Perth architect Meriam Salama tells RAC's breakfast how to reduce family home without leaving


"This is a way to allow people to modify existing houses so that there may be several people in it, not intended as an arrangement of shared houses, it is more about giving people their independent spaces, but also spaces they can share . Salama said.

"The idea is that people could share property ownership through a model of co-ownership, but it is not essential, for example, it could be the case of a single woman living at home who used to be the home of her family. and she wants to keep her property – she can still modify the house and rent parts of it, rather than selling it.

"Through the co-ownership model, it has the opportunity to release part of the equity by selling a portion of the property."

The spaces of coexistence would allow private spaces, as well as some shared areas.

The spaces of coexistence would allow private spaces, as well as some shared areas.Credit:The Henry Project

Salama said co-living had the ability to provide retirees and homeowners the first choice of best housing options, but it also had the potential to have positive impacts on increasing Perth's density.

"It's like a sneaky density approach, you're increasing density, but from a planning perspective, you're keeping the house as a single dwelling," she said.

Speaking at a RAC breakfast in Perth on Monday, strategy and ideas expert Barrie Barton said Australian cities needed to think differently about how to achieve a higher density of life.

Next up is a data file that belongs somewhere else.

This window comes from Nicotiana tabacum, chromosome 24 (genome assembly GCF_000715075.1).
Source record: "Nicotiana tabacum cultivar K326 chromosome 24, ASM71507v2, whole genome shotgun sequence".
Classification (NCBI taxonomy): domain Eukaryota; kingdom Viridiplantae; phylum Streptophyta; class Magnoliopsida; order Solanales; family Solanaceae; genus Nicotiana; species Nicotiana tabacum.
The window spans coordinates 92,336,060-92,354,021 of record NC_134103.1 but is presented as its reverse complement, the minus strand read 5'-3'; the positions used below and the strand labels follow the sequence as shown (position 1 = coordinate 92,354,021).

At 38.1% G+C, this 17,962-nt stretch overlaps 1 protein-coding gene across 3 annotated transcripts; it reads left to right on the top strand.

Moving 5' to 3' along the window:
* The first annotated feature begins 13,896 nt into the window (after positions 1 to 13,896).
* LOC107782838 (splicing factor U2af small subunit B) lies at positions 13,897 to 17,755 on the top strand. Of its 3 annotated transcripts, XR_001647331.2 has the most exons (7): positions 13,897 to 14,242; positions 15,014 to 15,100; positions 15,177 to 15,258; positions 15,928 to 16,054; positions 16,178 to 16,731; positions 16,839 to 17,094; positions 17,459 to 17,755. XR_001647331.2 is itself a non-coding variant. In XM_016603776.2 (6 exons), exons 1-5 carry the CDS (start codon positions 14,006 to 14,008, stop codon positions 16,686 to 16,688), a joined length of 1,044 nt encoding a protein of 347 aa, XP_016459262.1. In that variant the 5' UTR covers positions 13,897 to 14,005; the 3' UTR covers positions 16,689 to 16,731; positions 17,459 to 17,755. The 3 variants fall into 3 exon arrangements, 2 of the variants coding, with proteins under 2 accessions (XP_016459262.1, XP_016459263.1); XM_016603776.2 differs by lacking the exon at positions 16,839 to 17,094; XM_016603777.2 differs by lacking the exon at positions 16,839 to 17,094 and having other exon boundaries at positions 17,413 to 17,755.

"The population is like a hockey stick at the moment, it's moving so incredibly fast and much of our infrastructure in our cities is not fit for purpose, they can not handle that number of people," he said.

"We need to improve a lot with less space, we need to be much more economical.

"The huge towers, are of your time … the new future of high density of life is not high architecture."

Neville and his wife Christine, both in their 60s, live in a joint ownership agreement with a couple of 40 and two children for more than 17 years.

The group shares a five-acre pastime farm.

"Neither of us could pay for the property at the time, but we were able to raise the loans for half the property," Neville said.

"So the girls bought their horse farm. They also got company, particularly in the case of my wife when I was away at work most of the time.

"Christine has an occasional medical condition that means it's comforting for her to have company – something I could not provide when I was working out."

The three generations shared a four-bedroom house on the estate until the younger couple's children reached adolescence.

When that happened, Neville and Christine built a grandma's apartment on the property for additional space and reached an agreement on how to split the cost of construction.

Salama said the idea of ‚Äč‚Äčcohabitation is still relatively new in Perth, but that his company, The Henry Project, has been in discussions with landlords to optimize their residence to co-live.

Heather McNeill is a journalist for Fairfax Media based in Western Australia, passionate about covering breaking news, crimes and courts and Aboriginal affairs.


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